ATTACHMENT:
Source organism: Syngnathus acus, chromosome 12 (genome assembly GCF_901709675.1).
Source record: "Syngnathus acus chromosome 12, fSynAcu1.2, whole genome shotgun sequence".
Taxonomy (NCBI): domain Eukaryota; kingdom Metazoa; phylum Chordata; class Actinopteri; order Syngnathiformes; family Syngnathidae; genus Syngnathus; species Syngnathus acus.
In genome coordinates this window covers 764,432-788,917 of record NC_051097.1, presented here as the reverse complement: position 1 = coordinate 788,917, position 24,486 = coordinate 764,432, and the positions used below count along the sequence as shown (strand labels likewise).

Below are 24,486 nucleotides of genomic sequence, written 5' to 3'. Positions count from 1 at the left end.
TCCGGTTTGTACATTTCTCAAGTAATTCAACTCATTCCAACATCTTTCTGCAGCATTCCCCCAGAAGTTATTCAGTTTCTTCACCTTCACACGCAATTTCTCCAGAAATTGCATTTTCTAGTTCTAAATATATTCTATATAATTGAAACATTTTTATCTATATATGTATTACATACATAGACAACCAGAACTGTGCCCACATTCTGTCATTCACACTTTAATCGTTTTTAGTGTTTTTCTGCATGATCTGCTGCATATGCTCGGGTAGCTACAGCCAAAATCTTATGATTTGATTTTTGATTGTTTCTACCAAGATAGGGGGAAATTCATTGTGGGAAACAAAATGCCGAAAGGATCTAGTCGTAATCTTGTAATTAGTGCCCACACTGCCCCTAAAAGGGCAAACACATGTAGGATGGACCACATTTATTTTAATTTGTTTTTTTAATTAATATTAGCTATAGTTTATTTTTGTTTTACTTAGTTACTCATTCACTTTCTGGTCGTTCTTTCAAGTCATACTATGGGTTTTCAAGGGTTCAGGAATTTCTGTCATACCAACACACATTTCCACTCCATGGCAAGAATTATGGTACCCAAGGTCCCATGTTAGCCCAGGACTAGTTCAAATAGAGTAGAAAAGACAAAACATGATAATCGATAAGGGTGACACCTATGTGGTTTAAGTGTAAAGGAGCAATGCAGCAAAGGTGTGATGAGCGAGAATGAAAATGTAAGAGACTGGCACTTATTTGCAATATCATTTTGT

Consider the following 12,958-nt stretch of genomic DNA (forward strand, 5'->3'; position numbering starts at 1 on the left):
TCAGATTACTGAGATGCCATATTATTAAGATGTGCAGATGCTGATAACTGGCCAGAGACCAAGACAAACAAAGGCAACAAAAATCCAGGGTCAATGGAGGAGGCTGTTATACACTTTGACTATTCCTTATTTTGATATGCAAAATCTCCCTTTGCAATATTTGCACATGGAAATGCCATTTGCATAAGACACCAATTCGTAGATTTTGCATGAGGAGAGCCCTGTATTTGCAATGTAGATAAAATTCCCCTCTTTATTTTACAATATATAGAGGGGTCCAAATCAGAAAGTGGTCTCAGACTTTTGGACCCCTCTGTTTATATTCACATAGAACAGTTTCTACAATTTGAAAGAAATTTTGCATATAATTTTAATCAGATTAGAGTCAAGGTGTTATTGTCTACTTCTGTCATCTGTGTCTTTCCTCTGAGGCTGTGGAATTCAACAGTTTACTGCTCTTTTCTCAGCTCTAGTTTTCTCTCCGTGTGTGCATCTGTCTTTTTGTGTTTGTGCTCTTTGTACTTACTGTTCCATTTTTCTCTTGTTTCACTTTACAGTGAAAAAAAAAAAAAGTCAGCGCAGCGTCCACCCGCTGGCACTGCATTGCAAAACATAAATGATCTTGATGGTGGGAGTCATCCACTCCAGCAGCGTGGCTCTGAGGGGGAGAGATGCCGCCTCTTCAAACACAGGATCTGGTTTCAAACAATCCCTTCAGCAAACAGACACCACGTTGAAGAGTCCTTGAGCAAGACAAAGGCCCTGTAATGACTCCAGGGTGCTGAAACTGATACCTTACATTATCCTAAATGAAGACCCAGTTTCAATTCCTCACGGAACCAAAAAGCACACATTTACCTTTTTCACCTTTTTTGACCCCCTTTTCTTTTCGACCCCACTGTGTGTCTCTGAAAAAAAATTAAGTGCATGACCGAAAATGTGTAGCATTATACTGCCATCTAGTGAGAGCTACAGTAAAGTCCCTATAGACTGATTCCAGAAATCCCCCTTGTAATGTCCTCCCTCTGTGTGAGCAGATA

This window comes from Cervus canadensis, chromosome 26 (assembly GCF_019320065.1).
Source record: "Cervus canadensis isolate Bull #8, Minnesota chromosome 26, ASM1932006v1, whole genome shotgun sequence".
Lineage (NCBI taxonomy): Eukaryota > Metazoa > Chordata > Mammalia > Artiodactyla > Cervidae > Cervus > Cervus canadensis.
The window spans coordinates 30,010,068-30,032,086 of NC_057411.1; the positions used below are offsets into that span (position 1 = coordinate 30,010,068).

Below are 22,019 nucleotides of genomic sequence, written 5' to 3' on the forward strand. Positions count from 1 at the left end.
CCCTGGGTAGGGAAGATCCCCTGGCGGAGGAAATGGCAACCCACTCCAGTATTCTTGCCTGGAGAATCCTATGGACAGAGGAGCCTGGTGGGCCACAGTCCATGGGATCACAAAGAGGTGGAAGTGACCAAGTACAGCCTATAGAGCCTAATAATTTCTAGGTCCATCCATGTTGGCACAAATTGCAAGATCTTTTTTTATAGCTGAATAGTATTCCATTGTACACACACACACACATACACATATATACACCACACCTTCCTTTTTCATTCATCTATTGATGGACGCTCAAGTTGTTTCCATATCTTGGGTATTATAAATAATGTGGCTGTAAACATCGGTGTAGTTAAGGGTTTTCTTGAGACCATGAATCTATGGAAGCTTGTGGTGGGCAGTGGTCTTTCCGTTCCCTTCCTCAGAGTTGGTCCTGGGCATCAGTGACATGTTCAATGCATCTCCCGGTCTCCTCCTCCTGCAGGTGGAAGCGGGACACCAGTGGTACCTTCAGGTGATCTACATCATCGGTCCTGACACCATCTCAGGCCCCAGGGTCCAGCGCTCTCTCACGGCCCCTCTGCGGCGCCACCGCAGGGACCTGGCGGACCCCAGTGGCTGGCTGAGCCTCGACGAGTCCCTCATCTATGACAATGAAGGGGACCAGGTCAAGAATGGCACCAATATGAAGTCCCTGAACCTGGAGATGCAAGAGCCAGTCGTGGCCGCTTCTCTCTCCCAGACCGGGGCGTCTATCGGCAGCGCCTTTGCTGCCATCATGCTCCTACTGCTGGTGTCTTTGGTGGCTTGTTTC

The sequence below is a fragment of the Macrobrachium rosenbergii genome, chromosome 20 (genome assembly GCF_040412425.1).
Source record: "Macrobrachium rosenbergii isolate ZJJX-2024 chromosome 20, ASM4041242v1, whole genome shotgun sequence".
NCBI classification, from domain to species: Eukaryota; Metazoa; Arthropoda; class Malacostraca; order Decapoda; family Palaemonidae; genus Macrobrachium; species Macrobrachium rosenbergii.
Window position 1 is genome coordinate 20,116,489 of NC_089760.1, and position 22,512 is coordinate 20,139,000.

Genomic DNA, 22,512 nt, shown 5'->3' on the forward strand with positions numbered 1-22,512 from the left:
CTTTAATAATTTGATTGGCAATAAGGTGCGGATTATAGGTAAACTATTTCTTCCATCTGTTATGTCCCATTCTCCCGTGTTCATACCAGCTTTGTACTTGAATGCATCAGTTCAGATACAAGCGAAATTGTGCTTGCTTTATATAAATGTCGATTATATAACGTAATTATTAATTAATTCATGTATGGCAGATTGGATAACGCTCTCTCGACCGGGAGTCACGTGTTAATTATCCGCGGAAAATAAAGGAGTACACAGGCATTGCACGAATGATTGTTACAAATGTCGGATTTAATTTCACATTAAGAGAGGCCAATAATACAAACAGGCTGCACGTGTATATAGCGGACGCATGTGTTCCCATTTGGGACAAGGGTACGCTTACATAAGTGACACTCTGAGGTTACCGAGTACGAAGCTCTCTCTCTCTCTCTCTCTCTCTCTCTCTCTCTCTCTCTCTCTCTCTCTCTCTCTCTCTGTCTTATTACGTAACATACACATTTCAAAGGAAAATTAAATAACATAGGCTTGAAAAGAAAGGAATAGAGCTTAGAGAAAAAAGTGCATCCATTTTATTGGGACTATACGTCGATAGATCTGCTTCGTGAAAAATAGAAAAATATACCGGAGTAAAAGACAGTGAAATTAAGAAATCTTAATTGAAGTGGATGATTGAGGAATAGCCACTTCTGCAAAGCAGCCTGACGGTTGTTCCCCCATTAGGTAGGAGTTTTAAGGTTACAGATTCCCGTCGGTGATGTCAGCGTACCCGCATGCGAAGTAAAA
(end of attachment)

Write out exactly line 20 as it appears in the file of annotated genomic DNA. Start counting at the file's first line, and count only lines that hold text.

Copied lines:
CTTTAATAATTTGATTGGCAATAAGGTGCGGATTATAGGTAAACTATTTCTTCCATCTGTTATGTCCCATTCTCCCGTGTTCATACCAGCTTTGTACTTGAATGCATCAGTTCAGATACAAGCGAAATTGTGCTTGCTTTATATAAATGTCGATTATATAACGTAATTATTAATTAATTCATGTATGGCAGATTGGATAACGCTCTCTCGACCGGGAGTCACGTGTTAATTATCCGCGGAAAATAAAGGAGTACACAGGCATTGCACGAATGATTGTTACAAATGTCGGATTTAATTTCACATTAAGAGAGGCCAATAATACAAACAGGCTGCACGTGTATATAGCGGACGCATGTGTTCCCATTTGGGACAAGGGTACGCTTACATAAGTGACACTCTGAGGTTACCGAGTACGAAGCTCTCTCTCTCTCTCTCTCTCTCTCTCTCTCTCTCTCTCTCTCTCTCTCTCTCTCTCTCTGTCTTATTACGTAACATACACATTTCAAAGGAAAATTAAATAACATAGGCTTGAAAAGAAAGGAATAGAGCTTAGAGAAAAAAGTGCATCCATTTTATTGGGACTATACGTCGATAGATCTGCTTCGTGAAAAATAGAAAAATATACCGGAGTAAAAGACAGTGAAATTAAGAAATCTTAATTGAAGTGGATGATTGAGGAATAGCCACTTCTGCAAAGCAGCCTGACGGTTGTTCCCCCATTAGGTAGGAGTTTTAAGGTTACAGATTCCCGTCGGTGATGTCAGCGTACCCGCATGCGAAGTAAAA